Unfortunately, the expressions \eqref{Eq:DiffCrSec} and \eqref{sigmatotdef} contain sums over an infinite number of terms -- hence they cannot be evaluated on the computer exactly. However, cutting off these sums can be motivated by a physical argument. Classically, only the waves with an angular momentum smaller than will 'feel' the potential -- particles with higher -values will pass by unaffected. Therefore we can safely cut off the sums at a somewhat higher value of -- we can always check whether the results obtained change significantly when taking more terms into account. We shall frequently encounter procedures similar to the cutting off described here. It is the art of computational physics to cleverly reduce infinite problems to ones which fit into the computer and still provide a reliable description.

How is the phase shift determined in practice? First, the Schrödinger equation must be integrated from outwards with boundary condition . At , the numerical solution must be matched onto the form \eqref{Eq:LinComb} to fix . The matching can be done either via the logarithmic derivative or using the value of the numerical solution at two different points and beyond and we will use the latter method in order to avoid calculating derivatives. From \eqref{Eq:LinComb} it follows directly that the phase shift is given by In this equation, stands for etc.

A computer program similar to the one described here was used by
Toennies *et al.* (J. Chem. Phys., **71**, p. 614, 1979). to compare the
results of scattering experiments with theory. The experiment consisted
of the bombardment of krypton atoms with hydrogen atoms.
Figure 5.3 shows the Lennard-Jones interaction potential plus
the centrifugal barrier of the radial Schrödinger equation.

For higher -values, the potential consists essentially of a hard core, a well and a barrier which is caused by the centrifugal term in the Schrödinger equation. In such a potential, quasi-bound states are possible. These are states which would be genuine bound states for a potential for which the barrier does not drop to zero for larger values of , but remains at its maximum height. You can imagine the following to happen when a particle is injected into the potential at precisely this energy: it tunnels through the barrier, remains in the well for a relatively long time, and then tunnels outward through the barrier in an arbitrary direction because it has 'forgotten' its original direction. In wave-like terms, the particle resonates in the well, and this state decays after a relatively long time. This phenomenon is called 'scattering resonance'. This means that particles injected at this energy are strongly scattered and this shows up as a peak in the total cross section.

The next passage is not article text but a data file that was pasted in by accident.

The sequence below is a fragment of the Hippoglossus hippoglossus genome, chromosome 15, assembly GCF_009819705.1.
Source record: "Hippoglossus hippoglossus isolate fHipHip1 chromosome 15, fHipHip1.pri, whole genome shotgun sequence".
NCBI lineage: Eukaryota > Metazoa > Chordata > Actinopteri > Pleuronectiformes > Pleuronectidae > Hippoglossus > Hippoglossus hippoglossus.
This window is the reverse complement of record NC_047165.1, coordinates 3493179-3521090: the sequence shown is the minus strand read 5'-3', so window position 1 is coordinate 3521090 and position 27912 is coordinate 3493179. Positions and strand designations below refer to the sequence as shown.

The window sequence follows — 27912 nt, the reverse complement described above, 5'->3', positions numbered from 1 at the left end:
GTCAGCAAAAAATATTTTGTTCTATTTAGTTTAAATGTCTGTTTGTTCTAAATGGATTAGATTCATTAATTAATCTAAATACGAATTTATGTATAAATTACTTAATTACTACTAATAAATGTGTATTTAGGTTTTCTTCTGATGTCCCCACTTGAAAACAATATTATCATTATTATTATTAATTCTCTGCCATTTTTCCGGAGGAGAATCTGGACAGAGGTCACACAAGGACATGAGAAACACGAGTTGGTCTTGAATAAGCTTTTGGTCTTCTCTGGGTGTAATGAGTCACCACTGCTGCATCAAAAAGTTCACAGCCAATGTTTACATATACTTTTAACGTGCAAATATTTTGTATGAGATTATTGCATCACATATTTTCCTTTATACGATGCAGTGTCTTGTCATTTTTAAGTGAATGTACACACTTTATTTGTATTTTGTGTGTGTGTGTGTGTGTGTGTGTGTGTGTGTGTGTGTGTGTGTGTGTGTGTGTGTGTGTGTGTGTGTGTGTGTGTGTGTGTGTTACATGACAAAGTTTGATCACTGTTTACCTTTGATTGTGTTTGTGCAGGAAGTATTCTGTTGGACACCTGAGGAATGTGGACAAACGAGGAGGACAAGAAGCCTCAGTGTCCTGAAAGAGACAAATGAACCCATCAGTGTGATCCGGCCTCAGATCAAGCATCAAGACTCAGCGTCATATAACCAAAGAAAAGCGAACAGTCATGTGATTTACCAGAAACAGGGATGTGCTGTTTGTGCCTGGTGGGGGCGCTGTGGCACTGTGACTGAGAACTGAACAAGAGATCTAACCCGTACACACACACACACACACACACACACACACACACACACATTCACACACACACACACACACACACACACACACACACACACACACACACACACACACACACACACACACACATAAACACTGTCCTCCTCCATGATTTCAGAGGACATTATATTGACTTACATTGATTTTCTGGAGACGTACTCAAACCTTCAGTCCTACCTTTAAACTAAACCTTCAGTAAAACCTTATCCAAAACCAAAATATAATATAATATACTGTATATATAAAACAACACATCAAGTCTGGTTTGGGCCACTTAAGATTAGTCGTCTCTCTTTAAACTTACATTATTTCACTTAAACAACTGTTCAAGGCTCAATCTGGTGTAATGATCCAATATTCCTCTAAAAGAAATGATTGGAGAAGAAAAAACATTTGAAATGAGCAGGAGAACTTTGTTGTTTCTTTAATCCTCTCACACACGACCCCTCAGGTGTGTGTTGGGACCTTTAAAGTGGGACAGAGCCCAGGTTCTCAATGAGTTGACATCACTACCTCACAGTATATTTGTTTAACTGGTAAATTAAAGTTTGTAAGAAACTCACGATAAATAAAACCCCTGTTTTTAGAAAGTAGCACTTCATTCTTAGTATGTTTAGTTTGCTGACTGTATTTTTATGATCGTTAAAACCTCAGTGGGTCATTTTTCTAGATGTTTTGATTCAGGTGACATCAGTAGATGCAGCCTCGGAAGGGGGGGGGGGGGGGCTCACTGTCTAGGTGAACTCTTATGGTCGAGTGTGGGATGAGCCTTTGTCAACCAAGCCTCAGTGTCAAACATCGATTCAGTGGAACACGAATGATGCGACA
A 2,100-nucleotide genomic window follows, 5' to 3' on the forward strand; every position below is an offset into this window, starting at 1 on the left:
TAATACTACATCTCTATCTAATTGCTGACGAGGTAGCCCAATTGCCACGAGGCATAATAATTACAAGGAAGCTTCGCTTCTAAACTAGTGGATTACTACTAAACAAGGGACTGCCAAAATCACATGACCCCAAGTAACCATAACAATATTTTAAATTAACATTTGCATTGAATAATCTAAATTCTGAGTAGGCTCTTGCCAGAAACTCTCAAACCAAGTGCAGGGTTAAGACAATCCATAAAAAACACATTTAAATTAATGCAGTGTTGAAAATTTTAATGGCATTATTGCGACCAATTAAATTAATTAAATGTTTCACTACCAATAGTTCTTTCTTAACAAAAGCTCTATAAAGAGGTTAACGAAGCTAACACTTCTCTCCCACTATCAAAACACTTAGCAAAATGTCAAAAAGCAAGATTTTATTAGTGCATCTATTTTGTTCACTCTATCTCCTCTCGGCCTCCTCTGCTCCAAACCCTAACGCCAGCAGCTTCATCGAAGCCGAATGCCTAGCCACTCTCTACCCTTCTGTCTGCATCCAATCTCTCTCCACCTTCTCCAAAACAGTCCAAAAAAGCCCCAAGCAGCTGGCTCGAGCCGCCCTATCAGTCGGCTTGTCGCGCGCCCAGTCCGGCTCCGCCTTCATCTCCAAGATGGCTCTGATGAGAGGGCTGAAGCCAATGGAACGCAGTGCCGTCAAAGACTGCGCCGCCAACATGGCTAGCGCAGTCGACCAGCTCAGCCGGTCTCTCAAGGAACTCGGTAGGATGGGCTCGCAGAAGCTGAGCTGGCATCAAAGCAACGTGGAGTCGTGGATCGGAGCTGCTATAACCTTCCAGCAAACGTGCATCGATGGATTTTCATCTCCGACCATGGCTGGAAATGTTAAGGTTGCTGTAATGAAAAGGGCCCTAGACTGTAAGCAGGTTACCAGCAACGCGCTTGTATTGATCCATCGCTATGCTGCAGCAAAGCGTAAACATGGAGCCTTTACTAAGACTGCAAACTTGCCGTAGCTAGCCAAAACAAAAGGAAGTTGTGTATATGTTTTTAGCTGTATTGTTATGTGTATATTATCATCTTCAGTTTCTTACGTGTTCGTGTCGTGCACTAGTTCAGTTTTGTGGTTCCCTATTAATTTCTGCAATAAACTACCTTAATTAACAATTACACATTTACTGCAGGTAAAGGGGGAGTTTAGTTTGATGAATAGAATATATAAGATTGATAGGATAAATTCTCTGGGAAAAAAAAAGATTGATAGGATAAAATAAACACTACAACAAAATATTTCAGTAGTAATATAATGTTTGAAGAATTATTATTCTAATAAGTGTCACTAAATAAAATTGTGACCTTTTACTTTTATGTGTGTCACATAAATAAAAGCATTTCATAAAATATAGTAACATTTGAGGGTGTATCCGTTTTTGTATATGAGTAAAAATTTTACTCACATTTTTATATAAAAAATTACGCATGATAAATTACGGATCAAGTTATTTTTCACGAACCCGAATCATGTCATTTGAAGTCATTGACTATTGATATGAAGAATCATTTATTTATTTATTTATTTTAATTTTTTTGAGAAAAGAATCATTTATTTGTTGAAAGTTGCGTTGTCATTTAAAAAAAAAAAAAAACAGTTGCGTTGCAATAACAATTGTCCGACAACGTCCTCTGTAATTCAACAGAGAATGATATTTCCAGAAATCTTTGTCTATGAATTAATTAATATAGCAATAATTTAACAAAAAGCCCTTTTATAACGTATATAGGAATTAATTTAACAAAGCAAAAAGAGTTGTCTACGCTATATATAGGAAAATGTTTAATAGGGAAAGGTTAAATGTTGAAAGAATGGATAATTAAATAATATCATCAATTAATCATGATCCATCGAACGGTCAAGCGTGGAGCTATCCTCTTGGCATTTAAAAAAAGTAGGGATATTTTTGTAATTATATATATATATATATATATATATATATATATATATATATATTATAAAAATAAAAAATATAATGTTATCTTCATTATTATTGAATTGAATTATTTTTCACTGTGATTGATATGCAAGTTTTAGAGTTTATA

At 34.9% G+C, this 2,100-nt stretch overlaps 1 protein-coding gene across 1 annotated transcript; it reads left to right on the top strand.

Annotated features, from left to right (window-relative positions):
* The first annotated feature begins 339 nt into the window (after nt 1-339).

Such peaks can be seen Figure 5.4, which shows the total cross section as a function of the energy calculated with a program as described above. The peaks are due to , and scattering, with energies increasing with .

Figure 5.5 finally shows the experimental results for the total cross section for H--Kr. We see that the agreement is excellent.

You should be able now to reproduce the data of Figure 5.4 with your program.